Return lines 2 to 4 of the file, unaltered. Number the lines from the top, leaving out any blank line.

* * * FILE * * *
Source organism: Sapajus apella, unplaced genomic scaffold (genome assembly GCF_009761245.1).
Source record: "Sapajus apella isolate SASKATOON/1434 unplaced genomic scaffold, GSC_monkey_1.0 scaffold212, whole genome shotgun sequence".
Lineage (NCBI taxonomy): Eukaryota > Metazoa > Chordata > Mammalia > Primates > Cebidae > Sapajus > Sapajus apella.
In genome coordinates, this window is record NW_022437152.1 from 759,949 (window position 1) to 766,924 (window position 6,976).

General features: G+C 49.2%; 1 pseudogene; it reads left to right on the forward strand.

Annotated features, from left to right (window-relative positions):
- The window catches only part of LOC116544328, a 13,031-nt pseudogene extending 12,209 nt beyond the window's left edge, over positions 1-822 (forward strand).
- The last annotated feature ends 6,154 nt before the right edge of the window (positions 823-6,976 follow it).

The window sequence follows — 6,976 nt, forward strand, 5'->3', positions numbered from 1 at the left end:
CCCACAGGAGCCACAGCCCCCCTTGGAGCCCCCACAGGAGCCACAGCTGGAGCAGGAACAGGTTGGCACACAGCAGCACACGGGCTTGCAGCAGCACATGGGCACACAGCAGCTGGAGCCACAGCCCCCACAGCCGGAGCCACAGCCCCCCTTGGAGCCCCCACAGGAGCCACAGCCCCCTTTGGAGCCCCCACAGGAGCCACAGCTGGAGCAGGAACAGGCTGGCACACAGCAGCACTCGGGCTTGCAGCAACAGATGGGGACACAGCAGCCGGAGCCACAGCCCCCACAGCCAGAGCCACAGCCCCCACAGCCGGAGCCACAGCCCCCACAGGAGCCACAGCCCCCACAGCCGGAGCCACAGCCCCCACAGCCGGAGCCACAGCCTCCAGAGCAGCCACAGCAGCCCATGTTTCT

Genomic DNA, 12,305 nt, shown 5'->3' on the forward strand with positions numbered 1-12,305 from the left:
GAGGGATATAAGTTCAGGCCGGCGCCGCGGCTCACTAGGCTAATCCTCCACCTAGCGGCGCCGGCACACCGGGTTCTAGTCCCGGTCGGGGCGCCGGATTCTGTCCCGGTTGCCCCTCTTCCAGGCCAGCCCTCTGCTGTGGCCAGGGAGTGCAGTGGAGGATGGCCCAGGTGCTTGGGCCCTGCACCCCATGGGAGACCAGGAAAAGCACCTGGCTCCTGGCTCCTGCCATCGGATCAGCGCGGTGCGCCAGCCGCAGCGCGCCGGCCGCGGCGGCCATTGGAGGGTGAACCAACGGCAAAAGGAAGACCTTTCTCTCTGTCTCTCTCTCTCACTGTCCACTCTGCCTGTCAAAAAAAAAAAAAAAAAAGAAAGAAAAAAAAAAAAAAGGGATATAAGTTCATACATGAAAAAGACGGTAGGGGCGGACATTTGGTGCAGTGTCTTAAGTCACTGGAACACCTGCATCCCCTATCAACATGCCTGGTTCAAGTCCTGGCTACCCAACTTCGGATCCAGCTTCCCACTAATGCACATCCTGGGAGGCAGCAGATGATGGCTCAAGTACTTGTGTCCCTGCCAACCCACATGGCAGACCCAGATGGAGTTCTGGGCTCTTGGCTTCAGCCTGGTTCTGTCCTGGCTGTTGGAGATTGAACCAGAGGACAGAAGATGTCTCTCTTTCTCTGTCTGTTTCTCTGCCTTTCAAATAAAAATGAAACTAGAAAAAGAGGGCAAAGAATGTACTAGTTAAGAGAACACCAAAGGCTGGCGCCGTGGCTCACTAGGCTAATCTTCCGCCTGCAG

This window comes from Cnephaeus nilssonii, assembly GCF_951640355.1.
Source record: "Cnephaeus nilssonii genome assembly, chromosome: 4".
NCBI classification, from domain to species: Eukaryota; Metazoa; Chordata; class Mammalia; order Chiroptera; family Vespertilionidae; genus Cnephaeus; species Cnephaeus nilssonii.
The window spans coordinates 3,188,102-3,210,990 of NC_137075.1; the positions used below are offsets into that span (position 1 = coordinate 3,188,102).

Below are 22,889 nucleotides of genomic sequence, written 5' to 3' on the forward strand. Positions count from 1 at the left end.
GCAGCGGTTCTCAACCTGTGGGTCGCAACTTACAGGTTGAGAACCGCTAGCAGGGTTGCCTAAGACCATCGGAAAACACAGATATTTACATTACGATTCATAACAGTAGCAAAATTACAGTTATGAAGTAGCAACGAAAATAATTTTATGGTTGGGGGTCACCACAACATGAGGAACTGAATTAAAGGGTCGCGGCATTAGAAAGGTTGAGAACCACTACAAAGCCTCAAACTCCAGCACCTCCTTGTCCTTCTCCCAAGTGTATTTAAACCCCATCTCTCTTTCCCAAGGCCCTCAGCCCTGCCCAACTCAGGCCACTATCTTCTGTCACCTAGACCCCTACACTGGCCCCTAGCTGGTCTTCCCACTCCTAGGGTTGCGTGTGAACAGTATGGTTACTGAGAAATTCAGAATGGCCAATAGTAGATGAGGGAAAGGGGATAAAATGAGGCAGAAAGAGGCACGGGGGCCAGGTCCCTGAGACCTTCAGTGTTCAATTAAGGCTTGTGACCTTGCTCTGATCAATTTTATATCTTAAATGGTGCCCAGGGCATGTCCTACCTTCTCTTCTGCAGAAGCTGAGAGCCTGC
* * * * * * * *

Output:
Source record: "Sapajus apella isolate SASKATOON/1434 unplaced genomic scaffold, GSC_monkey_1.0 scaffold212, whole genome shotgun sequence".
Lineage (NCBI taxonomy): Eukaryota > Metazoa > Chordata > Mammalia > Primates > Cebidae > Sapajus > Sapajus apella.
In genome coordinates, this window is record NW_022437152.1 from 759,949 (window position 1) to 766,924 (window position 6,976).